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Six Powerful Prospecting Tips
Guest articles > Six Powerful Prospecting Tips
by: John Boe
Why is it that some sales reps consistently earn a six-figure annual income while other reps, putting in the same hours, selling the same products and trained by the same sales manager struggle each month financially to make ends meet? The answer to this question is painfully simple; the six-figure sales reps spend more time on the phone and never forget to ask for referrals!
Top producers don't need to be told to ask for referrals or follow up on hot leads, because they understand that prospecting is a necessity and not just an activity. The good news is that prospecting for new business, like any other skill, can be trained and developed into a habit.
Six Powerful Prospecting Tips to Build Your Business
Tip One: Don't Forget to Ask for Referrals.
When it comes to asking for referrals, timing is everything. Research
indicates that the most effective time to ask for referrals is right after
you've made the sale or provided a valuable service for your customer. Asking
for referrals prior to closing the sale is a big mistake and may even jeopardize
the sale itself. Once the sale has been completed, your customer will be on an
“emotional high” and far more receptive to the idea of providing you referrals.
Tip Two: Train and Reward Your Advocates.
An advocate is a person who's willing to go out of his or her way to recommend you to a friend or associate. Most customers are initially reluctant to provide referrals without some basic training and motivation.
Once you're given a prospect, it's a good idea to take the time to role-play with your advocate to demonstrate how to approach and talk to their referral. A brief role-playing exercise will build your advocate's confidence and keep them from overeducating their referrals. During your role-play session, be sure to prepare your advocate to expect some initial resistance. This training will pay big dividends by making your advocate more effective and less likely to become discouraged when faced with rejection.
Always take the time to thank your advocates and give them feedback on the
status of their referrals. I recommend that you call them and then follow up by
sending a thank you card and or gift.
Tip Three: Strike While the Iron is HOT.
Prospects, like food in your refrigerator, are perishable and therefore need
to be contacted quickly. Each day you let slip by without making initial contact
with your referral dramatically reduces the probability of you making the sale.
Develop the habit of contacting your referrals within two-business days or
sooner. Have a system to keep track of your referrals so they don't end up
falling through the cracks. It's critical to have a computerized client contact
management system to record your remarks and track future contacts and
appointments. Relying on your memory alone is a very poor business decision that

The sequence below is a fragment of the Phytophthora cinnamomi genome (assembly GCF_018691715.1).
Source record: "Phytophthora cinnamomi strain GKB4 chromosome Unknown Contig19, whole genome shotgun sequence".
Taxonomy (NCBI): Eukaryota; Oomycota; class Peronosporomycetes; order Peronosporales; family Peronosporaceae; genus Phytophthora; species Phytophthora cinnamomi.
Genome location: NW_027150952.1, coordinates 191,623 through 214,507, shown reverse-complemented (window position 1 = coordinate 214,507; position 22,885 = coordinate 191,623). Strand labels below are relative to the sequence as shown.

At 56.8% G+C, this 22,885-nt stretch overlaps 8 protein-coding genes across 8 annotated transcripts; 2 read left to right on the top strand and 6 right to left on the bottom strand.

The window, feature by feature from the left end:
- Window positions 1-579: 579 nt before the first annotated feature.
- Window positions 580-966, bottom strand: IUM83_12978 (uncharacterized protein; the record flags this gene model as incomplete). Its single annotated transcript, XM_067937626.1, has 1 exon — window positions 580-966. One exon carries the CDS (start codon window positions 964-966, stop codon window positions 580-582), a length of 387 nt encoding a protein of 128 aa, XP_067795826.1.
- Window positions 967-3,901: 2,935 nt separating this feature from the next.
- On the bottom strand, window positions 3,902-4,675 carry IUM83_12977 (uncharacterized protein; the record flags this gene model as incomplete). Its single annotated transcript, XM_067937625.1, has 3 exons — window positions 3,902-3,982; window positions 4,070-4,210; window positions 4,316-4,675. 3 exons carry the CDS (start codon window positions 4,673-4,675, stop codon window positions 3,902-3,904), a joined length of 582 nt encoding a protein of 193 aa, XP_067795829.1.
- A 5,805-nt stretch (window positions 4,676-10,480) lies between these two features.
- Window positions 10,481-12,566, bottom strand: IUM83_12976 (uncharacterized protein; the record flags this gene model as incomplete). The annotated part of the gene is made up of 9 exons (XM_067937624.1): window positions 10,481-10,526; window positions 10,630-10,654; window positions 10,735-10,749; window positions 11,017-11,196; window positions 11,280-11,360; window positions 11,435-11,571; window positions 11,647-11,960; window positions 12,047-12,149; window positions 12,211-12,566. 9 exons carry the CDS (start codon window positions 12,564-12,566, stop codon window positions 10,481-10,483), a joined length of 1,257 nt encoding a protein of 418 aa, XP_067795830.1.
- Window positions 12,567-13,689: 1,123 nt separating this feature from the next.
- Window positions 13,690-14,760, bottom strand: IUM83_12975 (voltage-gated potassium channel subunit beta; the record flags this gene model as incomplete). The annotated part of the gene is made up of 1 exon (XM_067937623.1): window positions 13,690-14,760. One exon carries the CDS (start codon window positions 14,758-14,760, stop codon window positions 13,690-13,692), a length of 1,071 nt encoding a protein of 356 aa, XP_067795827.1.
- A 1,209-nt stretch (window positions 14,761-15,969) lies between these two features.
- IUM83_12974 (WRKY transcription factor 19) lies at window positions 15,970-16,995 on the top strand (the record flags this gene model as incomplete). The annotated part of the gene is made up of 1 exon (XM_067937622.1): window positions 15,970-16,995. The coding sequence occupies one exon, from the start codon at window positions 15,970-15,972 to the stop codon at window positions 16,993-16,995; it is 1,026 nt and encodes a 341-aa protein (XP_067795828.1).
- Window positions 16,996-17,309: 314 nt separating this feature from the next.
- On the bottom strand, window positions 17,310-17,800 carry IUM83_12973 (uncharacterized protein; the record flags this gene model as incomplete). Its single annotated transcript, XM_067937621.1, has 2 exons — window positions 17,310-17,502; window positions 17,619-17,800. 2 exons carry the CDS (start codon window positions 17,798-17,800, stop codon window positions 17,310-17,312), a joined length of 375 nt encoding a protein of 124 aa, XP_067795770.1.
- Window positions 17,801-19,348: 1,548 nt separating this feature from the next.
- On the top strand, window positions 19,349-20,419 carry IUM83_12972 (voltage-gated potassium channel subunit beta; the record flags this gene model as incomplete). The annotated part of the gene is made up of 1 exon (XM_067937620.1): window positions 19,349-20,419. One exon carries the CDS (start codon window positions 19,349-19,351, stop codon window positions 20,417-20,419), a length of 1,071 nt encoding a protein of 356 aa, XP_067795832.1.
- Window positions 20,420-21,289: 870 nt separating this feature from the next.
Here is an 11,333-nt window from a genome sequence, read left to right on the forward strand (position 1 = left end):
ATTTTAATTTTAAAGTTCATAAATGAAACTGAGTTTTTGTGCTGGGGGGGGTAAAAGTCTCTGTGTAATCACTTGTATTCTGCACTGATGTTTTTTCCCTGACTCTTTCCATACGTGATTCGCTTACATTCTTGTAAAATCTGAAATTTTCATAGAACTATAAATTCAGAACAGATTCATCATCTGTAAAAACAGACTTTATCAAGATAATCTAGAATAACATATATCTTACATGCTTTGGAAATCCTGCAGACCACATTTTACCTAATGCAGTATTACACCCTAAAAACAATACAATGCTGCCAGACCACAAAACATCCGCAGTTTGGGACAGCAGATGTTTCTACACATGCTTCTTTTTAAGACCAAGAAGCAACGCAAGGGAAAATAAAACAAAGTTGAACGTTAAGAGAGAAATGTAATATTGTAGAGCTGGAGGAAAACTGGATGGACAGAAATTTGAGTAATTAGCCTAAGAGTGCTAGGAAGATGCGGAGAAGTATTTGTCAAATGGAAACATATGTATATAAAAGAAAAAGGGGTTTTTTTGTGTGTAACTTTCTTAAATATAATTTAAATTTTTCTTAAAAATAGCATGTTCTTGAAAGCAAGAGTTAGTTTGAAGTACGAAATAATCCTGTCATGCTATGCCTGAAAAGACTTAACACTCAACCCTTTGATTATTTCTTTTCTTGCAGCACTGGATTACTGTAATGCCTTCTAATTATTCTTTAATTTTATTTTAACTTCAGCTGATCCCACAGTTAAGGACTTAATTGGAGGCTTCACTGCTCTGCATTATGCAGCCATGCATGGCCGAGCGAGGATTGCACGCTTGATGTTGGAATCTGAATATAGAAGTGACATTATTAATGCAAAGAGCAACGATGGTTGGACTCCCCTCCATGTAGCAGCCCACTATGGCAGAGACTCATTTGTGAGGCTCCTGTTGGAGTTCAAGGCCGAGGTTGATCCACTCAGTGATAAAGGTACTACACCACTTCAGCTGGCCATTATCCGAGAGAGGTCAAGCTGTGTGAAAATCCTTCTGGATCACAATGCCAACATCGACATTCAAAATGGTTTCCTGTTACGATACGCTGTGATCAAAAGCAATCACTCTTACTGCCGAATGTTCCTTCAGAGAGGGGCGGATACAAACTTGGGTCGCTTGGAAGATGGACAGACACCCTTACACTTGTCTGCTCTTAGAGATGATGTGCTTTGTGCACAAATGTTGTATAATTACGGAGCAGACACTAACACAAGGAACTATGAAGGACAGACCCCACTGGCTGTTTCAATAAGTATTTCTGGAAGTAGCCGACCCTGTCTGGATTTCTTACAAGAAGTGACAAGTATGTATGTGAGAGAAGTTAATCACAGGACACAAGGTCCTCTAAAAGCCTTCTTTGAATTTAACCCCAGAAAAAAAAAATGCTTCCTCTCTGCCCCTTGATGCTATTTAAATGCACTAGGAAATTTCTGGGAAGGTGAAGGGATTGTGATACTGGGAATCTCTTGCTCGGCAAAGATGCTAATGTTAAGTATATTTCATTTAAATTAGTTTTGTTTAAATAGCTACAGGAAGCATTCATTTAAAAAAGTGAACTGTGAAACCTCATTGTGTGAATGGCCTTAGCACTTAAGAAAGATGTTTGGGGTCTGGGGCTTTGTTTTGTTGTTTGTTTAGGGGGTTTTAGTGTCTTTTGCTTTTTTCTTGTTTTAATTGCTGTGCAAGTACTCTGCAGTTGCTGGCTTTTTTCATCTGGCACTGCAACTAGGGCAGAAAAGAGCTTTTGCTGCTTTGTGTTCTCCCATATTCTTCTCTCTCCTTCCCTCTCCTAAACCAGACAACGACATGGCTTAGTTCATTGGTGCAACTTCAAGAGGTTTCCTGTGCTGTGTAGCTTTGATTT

will cost you dearly.
Tip Four: Schedule a Minimum of Two-Hours a Day for Phone Calling.
Make your phone calls in the morning while you and your referrals are both fresh and alert. Treat your prospecting time with the same respect you would give to any other important appointment. This is not the time to check your e-mails, play solitaire on the computer, make personal phone calls or chat with your associates.
Avoid the temptation to try and sell your product or service over the phone. Your objective for every phone call is to create interest, gather information and make an appointment. If your prospect asks you a question, get in the habit of going for an appointment rather than giving a quick response.
Don't shoot from the hip use a script. It's important to use a phone script
when you contact your prospect so you don't leave out any key information. It's
a good idea to role-play your script over the phone with your sales manager
until he or she feels you sound confident and professional.
Tip Five: Qualify Your Prospect at Maximum Range.
Unfortunately, not every prospect will be interested or qualified financially
to purchase your products or services. Successful sales reps don't waste time
chasing after low-probability prospects and know when it's time to cut their
losses and move on.
Tip Six: Don't Take Rejection Personally.
Selling, like baseball, is a numbers game pure and simple. Rejection is to be
anticipated as a natural aspect of the qualification process, so don't take it
personally. Learn from rejection by using it as a valuable feedback mechanism.
Salespeople who take rejection personally lack perseverance and seldom make the
John Boe presents a wide variety of motivational and sales-oriented keynotes and seminar programs for sales meetings and conventions. John is a nationally recognized sales trainer and business motivational speaker with an impeccable track record in the meeting industry. To have John speak at your next event, visit www.johnboe.com or call 877 725-3750. Free Newsletter available on website.
Contributor: John Boe
Published here on: 14-Nov-10
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